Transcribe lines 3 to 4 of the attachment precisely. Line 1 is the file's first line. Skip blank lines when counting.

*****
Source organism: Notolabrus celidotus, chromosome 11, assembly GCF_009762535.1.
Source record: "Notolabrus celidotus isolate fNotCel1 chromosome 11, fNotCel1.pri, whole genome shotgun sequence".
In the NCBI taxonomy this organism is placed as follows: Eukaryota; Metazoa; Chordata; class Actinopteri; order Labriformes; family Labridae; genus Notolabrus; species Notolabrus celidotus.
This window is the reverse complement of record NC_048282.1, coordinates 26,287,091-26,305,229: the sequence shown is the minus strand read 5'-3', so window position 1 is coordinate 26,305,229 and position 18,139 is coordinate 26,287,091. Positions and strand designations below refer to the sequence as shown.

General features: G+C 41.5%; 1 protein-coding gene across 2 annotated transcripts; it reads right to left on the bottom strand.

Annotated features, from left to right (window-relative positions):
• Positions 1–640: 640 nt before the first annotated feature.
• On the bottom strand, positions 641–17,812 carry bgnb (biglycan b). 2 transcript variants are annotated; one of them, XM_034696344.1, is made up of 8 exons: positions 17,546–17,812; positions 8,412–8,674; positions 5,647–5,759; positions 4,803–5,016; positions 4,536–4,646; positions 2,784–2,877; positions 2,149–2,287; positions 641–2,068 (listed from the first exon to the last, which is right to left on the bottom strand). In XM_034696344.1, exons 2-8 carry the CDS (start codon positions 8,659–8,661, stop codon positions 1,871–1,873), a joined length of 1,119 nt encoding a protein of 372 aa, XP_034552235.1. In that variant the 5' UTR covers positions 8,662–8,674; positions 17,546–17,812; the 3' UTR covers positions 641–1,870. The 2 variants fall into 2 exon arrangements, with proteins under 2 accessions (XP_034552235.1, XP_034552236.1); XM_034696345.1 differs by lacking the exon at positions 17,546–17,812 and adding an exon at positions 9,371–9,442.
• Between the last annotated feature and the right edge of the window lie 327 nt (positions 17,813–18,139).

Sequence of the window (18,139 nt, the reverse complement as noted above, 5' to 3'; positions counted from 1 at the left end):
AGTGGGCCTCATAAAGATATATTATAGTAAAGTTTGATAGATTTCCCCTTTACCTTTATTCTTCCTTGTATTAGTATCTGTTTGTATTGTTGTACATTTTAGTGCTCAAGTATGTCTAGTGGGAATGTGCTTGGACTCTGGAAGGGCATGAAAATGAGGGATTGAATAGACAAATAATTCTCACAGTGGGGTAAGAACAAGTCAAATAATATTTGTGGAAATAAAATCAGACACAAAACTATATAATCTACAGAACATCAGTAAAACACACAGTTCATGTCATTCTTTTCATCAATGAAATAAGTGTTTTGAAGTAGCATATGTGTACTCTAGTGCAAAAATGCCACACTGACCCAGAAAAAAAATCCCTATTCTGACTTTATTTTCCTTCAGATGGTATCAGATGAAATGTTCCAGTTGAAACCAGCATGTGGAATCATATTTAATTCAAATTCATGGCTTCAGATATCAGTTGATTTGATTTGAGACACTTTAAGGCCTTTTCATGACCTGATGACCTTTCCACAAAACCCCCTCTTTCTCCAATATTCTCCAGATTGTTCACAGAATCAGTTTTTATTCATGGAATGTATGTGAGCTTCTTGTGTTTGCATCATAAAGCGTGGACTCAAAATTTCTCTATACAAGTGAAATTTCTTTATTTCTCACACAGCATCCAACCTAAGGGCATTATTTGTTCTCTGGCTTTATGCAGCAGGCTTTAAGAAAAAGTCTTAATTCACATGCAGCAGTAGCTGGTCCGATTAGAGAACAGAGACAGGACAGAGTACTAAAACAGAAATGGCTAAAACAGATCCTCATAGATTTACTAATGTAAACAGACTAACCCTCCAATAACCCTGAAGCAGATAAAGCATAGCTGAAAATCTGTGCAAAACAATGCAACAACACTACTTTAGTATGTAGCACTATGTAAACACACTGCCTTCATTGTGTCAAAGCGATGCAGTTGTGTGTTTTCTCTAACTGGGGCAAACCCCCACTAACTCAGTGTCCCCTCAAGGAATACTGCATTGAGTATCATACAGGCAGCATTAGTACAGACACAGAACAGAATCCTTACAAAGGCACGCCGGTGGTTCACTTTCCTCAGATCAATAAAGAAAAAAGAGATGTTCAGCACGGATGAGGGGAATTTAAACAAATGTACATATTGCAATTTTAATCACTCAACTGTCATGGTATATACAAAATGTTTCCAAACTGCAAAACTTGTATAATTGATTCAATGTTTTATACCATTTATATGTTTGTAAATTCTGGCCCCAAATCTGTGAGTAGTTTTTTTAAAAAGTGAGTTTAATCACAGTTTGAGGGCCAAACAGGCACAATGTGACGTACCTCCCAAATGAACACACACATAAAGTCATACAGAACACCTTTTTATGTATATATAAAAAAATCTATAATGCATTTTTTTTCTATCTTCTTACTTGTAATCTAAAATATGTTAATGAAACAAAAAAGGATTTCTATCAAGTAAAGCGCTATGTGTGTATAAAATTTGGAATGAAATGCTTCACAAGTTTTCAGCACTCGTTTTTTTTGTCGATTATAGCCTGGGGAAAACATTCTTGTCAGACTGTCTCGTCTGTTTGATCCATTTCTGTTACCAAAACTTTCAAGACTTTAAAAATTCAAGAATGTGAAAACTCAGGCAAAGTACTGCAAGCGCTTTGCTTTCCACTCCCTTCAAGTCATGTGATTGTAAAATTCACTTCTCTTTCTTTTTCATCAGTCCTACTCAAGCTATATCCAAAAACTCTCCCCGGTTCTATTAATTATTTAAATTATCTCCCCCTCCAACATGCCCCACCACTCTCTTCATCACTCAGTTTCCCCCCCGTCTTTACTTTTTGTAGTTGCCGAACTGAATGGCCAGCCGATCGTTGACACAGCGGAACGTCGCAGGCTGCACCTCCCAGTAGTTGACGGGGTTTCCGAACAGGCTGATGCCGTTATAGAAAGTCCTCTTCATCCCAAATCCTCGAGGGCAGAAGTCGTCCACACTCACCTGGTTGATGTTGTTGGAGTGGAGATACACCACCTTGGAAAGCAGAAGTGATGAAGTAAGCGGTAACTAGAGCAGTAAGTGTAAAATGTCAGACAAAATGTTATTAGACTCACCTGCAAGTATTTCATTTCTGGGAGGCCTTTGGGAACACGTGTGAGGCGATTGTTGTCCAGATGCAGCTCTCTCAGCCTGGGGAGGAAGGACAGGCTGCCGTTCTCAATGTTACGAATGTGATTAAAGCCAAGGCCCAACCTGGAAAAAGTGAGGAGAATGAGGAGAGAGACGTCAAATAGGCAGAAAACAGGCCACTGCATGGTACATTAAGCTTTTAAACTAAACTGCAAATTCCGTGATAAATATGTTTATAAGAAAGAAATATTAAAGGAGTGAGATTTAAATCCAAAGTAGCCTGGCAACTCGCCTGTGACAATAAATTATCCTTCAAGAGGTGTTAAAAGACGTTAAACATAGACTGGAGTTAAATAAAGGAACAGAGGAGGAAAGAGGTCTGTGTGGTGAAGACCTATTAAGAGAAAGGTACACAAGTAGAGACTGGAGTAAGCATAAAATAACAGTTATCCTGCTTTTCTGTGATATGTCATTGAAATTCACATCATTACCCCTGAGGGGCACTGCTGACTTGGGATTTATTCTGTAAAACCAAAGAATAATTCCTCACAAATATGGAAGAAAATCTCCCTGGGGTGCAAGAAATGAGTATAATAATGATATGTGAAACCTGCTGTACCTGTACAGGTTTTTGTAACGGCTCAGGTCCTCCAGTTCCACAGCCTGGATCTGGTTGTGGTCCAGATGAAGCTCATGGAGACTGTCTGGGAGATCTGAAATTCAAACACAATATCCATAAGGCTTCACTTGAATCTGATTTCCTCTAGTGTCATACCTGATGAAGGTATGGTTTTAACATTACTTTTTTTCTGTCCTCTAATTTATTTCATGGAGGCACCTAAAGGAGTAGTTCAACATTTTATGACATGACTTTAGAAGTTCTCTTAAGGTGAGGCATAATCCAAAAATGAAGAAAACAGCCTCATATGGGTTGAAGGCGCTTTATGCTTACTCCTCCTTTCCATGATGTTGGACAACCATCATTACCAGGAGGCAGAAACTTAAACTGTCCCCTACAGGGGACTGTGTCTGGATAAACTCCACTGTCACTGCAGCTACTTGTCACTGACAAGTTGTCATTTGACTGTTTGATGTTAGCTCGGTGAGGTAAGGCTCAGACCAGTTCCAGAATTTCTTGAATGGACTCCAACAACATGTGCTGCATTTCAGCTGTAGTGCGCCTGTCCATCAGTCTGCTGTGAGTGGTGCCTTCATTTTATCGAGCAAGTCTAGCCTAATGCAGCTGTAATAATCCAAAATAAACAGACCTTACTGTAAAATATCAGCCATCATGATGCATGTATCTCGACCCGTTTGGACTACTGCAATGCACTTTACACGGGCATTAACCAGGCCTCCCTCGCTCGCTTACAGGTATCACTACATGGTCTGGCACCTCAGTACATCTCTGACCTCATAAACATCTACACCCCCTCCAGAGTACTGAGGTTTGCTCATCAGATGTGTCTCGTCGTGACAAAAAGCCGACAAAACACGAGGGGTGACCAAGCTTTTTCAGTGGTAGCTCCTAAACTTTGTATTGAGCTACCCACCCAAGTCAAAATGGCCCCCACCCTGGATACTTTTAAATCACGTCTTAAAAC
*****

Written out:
In the NCBI taxonomy this organism is placed as follows: Eukaryota; Metazoa; Chordata; class Actinopteri; order Labriformes; family Labridae; genus Notolabrus; species Notolabrus celidotus.
This window is the reverse complement of record NC_048282.1, coordinates 26,287,091-26,305,229: the sequence shown is the minus strand read 5'-3', so window position 1 is coordinate 26,305,229 and position 18,139 is coordinate 26,287,091. Positions and strand designations below refer to the sequence as shown.